Some student organisations have taken exception to the mobile app which asks for selfies during exams and monitors students writing from the same location.  

The Unisa South African Students Congress (Sasco) Ekhuruleni branch and the Unisa Law Students Association (ULSA), have rejected the university’s introduction of a mobile invigilation tool for the year-end exams and the online exam process. 

The Invigilator App uses facial recognition, detects speech and GPS mapping and will randomly ask students to take selfies and pictures of their laptops during the exam. The GPS system will flag students writing in the same location for possible cheating. 

Sasco has labelled the app, which is part of Unisa’s strategy to maintain academic integrity and a zero-tolerance policy for cheating, as a tool of obstruction and distraction in the exam process. 

A statement released by Sasco on Friday, September 10, 2021 said, “The idea that students should be taking stupid things like a selfie during an exam like this is snapchat is pathetic.” 

In response to the complaints and concerns over the app, the institution has said the use of the app is non-negotiable. In an email sent out to students on Saturday, September 11, Unisa said, “Given the number of disciplinary cases identified and suspension of students who have been found guilty of examination misconduct, it became important for Unisa to invigilate online examinations.”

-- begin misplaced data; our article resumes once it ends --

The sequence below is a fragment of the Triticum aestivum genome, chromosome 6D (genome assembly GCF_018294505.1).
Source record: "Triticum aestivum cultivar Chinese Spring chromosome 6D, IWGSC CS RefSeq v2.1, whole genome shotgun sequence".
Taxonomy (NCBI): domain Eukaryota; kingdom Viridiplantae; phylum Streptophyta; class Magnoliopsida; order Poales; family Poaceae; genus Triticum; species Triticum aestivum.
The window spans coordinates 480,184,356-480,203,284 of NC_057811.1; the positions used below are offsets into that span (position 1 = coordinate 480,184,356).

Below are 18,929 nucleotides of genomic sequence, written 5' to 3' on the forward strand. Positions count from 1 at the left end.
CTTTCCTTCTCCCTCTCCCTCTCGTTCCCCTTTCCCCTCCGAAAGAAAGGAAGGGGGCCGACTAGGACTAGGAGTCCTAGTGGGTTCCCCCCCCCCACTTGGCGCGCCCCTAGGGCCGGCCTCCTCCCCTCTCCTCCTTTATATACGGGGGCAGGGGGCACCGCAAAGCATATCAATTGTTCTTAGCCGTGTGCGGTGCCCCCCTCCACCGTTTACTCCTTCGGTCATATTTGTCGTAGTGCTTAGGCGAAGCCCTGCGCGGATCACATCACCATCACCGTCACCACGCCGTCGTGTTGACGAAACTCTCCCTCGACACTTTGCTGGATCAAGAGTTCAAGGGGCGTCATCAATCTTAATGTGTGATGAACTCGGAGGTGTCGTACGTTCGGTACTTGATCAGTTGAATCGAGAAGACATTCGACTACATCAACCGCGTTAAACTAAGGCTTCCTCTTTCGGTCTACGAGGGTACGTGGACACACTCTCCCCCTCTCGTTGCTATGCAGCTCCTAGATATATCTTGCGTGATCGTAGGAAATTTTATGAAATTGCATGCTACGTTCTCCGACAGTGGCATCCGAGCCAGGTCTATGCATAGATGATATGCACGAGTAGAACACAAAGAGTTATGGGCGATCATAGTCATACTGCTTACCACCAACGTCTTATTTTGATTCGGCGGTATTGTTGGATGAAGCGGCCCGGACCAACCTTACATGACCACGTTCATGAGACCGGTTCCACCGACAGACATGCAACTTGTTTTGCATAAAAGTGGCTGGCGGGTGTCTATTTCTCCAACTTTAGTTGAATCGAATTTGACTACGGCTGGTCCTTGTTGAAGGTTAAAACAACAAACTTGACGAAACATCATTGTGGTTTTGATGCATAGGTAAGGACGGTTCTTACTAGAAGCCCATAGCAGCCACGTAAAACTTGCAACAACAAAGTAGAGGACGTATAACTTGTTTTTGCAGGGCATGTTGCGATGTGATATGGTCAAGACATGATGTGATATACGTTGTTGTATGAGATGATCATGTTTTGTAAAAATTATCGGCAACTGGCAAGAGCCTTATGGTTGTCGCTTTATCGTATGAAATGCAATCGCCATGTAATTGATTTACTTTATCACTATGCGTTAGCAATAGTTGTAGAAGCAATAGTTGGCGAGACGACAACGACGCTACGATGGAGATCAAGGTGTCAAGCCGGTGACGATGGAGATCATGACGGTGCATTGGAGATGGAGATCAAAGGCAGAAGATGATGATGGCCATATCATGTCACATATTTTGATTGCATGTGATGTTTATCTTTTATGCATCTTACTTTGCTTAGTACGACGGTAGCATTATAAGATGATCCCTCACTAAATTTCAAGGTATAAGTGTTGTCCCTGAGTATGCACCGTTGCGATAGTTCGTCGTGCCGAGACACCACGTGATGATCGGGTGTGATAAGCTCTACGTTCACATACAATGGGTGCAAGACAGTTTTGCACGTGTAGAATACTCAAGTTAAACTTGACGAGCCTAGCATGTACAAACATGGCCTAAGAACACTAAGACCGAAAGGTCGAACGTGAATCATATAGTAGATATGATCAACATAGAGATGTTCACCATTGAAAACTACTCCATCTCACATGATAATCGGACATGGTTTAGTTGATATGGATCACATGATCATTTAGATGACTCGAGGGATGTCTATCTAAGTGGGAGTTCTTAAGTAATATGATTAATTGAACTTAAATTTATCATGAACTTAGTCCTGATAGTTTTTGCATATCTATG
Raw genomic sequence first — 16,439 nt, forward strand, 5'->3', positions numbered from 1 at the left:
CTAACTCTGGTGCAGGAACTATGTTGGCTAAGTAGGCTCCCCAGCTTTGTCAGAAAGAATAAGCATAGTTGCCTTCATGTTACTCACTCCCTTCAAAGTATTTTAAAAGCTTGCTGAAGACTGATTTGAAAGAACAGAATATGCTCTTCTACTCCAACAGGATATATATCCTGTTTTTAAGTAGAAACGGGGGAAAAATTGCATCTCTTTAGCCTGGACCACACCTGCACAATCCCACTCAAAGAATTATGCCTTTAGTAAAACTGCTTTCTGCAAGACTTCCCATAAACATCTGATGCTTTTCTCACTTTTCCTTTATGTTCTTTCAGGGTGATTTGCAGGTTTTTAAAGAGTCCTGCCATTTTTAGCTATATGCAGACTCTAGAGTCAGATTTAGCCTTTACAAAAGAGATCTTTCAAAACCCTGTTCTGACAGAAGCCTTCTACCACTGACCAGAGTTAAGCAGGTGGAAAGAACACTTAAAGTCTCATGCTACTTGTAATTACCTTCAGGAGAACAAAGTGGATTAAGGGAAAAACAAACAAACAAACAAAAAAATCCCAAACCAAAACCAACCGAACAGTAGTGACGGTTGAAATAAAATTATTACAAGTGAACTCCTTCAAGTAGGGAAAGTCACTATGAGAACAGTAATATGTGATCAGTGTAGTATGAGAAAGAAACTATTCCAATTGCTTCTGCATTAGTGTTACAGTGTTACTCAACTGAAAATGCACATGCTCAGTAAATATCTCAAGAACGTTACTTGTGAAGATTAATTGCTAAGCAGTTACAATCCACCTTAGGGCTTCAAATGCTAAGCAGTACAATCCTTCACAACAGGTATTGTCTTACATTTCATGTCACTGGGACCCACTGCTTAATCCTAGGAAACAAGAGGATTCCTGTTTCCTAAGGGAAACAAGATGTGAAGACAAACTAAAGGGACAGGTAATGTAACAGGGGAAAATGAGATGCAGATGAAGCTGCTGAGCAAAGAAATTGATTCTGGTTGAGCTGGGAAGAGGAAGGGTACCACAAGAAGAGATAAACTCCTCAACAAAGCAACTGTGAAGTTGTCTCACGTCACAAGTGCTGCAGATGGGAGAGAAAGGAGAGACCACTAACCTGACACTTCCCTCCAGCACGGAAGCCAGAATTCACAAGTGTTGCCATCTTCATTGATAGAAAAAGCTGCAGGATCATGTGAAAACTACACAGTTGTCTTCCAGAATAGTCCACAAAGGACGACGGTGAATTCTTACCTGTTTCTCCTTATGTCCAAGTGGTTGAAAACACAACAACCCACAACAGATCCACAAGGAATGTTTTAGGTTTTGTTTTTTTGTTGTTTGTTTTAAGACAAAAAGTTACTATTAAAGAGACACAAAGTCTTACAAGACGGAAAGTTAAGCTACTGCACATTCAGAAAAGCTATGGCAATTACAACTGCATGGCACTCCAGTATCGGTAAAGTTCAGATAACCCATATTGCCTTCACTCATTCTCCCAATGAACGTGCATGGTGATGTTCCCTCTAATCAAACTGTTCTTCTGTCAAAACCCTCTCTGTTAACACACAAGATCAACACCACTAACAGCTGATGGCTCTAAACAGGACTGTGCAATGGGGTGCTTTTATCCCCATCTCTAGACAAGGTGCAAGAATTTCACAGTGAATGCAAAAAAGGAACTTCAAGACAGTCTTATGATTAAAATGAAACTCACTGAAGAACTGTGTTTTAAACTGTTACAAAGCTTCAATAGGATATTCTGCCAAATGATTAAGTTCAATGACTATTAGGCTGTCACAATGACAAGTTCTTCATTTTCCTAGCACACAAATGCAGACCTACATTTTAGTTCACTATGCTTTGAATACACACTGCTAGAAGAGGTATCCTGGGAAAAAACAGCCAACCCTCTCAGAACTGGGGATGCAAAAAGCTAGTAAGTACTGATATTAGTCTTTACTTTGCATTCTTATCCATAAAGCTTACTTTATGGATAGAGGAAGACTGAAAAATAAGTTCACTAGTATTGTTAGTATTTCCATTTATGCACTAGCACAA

Nicholas Ramier, CEO and co-founder of the app, told Wits Vuvuzela, “The mapping feature prevents students from writing in groups during exams.” He added that, “Flagging of close proximity does not mean cheating has been detected. Lecturers will be directed to those scripts just to ensure no visible copying has taken place.” 

Unisa conducted a pilot study of the app during final exams in 2020, and this year more modules have been included for 250 000 students to be assessed through this platform. Failure to use the app will result in disciplinary processes. 

Third-year accounting student at Unisa, Njabulo Majozi, who was exposed to the app last year through the pilot study, said the app is easy to use because it is accessible on your phone and is convenient for those with no laptops. “Due to the super semester, it was expected that we would use the app this year,” he said. 

To date, the app is used by various institutions in the country including the University of Johannesburg (UJ), Rhodes University and Boston City Campus. 

Bongi Nyongwana, an accounting student at UJ who has been using the app for tests and exams, said, “The app can be distracting, and I easily lose concentration when it pings and asks for selfies.”

Unisa is writing the first set of exams for the 2021 academic year and the university maintains that the invigilation exists to protect students’ qualifications for future employment.  

FEATURED IMAGE: Unisa has introduced the Invigilator app to minimise examination misconduct. Photo: Sinenhlanhla Sibisi